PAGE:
That night everyone was tired early, as seems to be the case with this group. A few of us stayed up and played cards and to keep everyone up (since I was completely awake), I got us telling ghost stories. Chelsea had a particularly creepy one about a tape and hearing chains and screaming one time and then other things the next time they played it – in multiple players. Ally had a few creepy ones about this house near her, Rachel had one about having the car somehow avoid an unavoidable accident and emerge unscathed, and it was a good conversation. Then the sleep came.
The next day, we laid around on the beach after some dry waffles and chugged maple syrup and then I went with a group to go pick up the kayaks from where they’d been left the day prior. But, after the hike there – they were gone. One woman on the beach said she’d seen tracks leading into the ocean for the five kayaks, but otherwise no ideas. We got one of the water taxis to radio our company and find out what had happened and we waited around for almost two hours. Admittedly, this wasn’t bad. It was a beautiful beach in Watering Cove and quite quiet. We hung out, climbed rocks, took some wild pictures, and visited. Finally, we got our kayaks back from the company who took them in a mixup and did the Mad Mile no problem. My plan for the day had been to take a kayak out to Tonga Island with Dustin to look for seals, but the guy who brought us our kayaks told us the much nearer (by about 3km) Pinnacle Island could have seals on it as well.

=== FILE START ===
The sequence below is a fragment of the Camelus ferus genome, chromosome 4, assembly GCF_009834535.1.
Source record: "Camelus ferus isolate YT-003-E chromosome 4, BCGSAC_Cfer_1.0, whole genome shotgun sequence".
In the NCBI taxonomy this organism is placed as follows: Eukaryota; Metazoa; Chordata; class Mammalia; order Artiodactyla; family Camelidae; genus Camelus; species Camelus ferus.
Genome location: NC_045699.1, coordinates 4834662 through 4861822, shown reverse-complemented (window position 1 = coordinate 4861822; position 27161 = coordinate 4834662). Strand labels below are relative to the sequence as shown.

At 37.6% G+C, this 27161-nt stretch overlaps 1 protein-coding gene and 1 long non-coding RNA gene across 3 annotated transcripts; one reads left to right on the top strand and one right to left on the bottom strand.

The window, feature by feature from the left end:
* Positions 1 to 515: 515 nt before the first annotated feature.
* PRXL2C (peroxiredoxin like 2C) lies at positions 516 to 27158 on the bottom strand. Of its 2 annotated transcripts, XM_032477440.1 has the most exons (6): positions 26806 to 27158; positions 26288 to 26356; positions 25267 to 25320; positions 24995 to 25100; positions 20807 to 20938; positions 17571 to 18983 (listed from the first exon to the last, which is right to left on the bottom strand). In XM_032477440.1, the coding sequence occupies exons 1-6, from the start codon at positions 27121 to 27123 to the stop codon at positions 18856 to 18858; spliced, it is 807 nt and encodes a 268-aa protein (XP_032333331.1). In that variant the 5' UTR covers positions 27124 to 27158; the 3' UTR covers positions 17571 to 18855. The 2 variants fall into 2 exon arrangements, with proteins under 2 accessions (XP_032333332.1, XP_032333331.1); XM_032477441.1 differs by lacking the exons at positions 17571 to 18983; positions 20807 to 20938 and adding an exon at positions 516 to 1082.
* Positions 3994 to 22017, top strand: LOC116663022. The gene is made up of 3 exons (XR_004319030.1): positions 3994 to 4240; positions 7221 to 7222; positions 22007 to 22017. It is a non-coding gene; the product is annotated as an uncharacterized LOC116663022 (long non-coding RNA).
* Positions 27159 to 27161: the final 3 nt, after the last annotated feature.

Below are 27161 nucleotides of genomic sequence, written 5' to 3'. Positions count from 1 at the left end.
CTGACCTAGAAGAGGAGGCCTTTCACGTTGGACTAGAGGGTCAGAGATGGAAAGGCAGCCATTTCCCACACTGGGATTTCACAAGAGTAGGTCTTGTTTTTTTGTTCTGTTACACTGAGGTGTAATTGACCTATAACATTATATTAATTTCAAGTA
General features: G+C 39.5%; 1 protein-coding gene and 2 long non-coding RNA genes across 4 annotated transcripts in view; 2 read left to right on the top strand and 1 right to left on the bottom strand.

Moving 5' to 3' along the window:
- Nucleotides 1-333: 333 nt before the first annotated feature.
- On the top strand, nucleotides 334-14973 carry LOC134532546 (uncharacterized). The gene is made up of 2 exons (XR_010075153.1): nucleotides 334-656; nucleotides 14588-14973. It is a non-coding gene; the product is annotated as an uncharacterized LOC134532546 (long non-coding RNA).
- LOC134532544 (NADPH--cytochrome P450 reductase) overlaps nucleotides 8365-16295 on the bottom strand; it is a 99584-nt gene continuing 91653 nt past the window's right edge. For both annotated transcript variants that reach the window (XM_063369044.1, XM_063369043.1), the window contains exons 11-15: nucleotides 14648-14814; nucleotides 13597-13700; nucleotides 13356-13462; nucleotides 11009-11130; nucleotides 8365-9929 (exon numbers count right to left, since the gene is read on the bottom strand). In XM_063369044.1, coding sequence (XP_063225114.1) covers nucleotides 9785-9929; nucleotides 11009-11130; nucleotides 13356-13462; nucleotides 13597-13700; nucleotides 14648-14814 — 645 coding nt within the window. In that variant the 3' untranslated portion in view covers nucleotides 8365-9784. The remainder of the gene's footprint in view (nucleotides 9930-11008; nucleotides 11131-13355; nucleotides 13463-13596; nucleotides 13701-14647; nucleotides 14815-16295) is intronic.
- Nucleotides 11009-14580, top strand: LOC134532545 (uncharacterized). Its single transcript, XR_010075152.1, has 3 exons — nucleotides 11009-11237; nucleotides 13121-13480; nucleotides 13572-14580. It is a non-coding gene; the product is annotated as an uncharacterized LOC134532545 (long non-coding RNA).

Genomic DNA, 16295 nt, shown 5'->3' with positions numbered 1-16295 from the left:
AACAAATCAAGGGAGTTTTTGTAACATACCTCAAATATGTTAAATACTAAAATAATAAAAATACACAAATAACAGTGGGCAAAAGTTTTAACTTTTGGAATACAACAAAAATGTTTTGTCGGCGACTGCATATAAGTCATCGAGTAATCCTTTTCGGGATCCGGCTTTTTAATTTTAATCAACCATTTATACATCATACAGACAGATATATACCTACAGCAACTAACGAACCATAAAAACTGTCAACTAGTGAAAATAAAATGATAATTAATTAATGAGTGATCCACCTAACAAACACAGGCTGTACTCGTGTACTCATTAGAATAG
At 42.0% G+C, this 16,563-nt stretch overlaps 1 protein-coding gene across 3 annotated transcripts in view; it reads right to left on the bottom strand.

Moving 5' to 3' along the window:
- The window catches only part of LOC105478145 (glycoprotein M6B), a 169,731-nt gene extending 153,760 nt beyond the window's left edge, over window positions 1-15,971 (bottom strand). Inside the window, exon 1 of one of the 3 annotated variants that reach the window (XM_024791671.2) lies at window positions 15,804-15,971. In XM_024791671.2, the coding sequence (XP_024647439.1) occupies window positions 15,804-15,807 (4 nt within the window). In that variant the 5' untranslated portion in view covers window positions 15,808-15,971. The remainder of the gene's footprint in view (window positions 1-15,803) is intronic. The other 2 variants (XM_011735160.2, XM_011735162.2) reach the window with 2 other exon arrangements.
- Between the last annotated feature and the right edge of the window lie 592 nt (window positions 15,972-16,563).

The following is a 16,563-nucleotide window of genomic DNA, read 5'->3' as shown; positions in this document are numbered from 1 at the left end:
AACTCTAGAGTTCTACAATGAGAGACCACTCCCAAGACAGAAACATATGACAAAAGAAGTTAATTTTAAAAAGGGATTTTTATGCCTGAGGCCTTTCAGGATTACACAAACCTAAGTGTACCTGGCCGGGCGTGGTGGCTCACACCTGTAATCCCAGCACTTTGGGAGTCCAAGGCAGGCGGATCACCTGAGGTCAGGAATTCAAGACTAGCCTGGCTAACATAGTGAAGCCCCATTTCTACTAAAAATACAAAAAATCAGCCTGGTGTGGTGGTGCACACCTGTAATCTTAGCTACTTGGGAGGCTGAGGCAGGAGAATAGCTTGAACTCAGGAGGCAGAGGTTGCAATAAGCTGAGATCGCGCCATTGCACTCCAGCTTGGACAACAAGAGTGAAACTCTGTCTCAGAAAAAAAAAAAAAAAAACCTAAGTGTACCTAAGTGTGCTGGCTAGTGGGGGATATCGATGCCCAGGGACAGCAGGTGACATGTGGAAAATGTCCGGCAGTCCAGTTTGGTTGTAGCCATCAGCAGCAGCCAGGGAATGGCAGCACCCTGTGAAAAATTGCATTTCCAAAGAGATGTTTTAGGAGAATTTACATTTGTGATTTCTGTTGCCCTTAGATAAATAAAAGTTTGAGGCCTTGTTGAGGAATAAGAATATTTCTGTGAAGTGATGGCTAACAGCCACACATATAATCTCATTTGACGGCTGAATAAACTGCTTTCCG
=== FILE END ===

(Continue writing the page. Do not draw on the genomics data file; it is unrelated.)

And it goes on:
I was in a kayak with Chris and convinced him that this was something we must check out since we were on the water anyway, and so we left the group (signaling them to follow, but none did) and made our way out there. We got to the island and saw nothing shy of some birds that looked like they could be penguins, and floated on the island. It was pretty windy at our backs and we thought about going all the way to Tonga when suddenly a seal bounded up, curious at the noise. Well, I scrambled for my camera but I had no need. They were quite happy to sun themselves on this beautiful day and hung out watching us. There were two parents and a little – and very cute – baby, and I managed to get photos of all of them. I even hopped off the kayak while Chris held it at bay in the rocks to get some better photos and managed to get a couple. In the short time I was there, the tide came up 15 cm and we got out of there before it stranded us too far. Seeing the seals there, in the wild, just living, was really amazing and alone made the whole trip to Abel Tasman worthwhile.